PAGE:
¶ 4 In 2005, Heartland issued Ross a revolving line of credit in the amount of $650,000. Heartland renewed the line of credit for the next several years. On April 1, 2009, after performing a full review of Ross's financial condition (which included a review of Ross's then-current financial statements), Heartland again renewed the loan, this time extending Ross a $750,000 revolving line of credit for one year secured by a promissory note executed by Ross (the Note).

¶ 5 The Note provided that Ross agreed to pay the loan "in one payment of all outstanding principal plus all accrued unpaid interest on April 1, 2010." The Note required Ross to make regular monthly payments of all accrued unpaid interest due as of each payment date on the first of each month, beginning on May 1, 2009. However, the Note did not require Ross to make any principal payments until April 1, 2010.

¶ 6 The Note provided that "[u]pon default, [Heartland] may declare the entire unpaid principal balance under this Note and all accrued unpaid interest immediately due, and then [Ross] will pay that amount." The Note listed various events or conditions which "shall constitute an event of default" under the Note, including "[t]he dissolution or termination of [Ross's] existence as a going business" and "the insolvency of [Ross]." The Note also stated that Heartland "will have no obligation to advance funds under th[e] Note" if: "(a) [Ross] or any guarantor is in default under the terms of this Note or any agreement that [Ross] or any guarantor has with [Heartland], including any agreement made in connection with the signing of this Note; or (b) [Ross] or any guarantor ceases doing business or is insolvent."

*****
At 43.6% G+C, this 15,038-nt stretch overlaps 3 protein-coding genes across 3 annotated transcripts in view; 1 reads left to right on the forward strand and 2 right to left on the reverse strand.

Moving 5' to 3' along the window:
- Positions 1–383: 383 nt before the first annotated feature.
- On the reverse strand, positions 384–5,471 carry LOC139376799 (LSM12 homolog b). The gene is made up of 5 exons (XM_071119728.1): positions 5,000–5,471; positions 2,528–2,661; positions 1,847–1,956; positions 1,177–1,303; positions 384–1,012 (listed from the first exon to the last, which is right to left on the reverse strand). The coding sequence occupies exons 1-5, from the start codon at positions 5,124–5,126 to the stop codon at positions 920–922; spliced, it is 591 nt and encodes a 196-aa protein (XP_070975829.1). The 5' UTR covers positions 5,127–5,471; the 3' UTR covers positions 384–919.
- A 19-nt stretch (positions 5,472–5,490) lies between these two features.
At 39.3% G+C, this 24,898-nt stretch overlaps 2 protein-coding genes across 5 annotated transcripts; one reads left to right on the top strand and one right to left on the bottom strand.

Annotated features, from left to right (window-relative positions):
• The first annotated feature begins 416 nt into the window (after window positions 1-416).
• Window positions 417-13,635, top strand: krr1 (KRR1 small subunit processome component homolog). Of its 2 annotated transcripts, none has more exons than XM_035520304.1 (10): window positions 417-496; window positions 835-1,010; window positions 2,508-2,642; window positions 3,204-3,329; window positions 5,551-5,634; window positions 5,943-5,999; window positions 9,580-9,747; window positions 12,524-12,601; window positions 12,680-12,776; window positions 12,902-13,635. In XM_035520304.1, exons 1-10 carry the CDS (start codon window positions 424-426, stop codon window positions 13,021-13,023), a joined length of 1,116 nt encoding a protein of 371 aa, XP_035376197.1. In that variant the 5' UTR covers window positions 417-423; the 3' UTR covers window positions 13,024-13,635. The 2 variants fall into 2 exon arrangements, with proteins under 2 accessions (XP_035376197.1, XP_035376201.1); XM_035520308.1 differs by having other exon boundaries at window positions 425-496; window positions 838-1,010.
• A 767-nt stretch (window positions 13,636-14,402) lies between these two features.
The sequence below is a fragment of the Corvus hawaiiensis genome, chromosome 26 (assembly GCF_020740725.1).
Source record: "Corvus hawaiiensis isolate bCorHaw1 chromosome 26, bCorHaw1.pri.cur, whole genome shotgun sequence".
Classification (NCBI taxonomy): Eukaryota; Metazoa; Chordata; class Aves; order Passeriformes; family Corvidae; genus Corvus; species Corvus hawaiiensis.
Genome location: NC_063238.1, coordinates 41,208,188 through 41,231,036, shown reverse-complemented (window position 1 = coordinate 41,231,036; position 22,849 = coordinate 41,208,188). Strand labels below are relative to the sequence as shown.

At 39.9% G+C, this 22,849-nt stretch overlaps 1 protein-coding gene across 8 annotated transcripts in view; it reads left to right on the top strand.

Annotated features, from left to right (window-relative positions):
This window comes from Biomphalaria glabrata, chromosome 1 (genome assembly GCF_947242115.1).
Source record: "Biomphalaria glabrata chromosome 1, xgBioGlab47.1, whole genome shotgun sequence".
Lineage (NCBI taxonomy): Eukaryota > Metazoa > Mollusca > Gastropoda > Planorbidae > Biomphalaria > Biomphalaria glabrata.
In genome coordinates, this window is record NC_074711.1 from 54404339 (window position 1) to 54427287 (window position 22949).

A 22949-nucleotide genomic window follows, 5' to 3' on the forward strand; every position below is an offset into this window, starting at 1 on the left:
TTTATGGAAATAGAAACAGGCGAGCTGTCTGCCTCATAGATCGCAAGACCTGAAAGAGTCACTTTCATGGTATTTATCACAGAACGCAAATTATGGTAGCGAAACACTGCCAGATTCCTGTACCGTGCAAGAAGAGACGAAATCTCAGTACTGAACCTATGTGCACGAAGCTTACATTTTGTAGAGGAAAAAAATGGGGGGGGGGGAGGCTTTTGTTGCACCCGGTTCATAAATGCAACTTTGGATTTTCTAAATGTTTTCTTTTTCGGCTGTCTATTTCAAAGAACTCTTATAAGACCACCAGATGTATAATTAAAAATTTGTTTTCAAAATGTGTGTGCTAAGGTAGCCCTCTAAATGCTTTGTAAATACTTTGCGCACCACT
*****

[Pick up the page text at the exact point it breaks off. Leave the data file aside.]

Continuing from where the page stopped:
¶ 7 Moreover, the Note stated that Ross "and any other party that signs, guarantees, or endorses the Note, to the extent allowed by law, waive presentment, demand for payment, and notice of dishonor."

¶ 8 Each of the guaranty agreements signed by the individual guarantors provided that each guarantor waived the right to require Heartland to "make any presentment, protest, demand, or notice of any kind, including notice of any non-payment of the Indebtedness, or of any non-payment related to any collateral, or any notice of any action or non-action on the part of the Borrower." (Emphasis added.)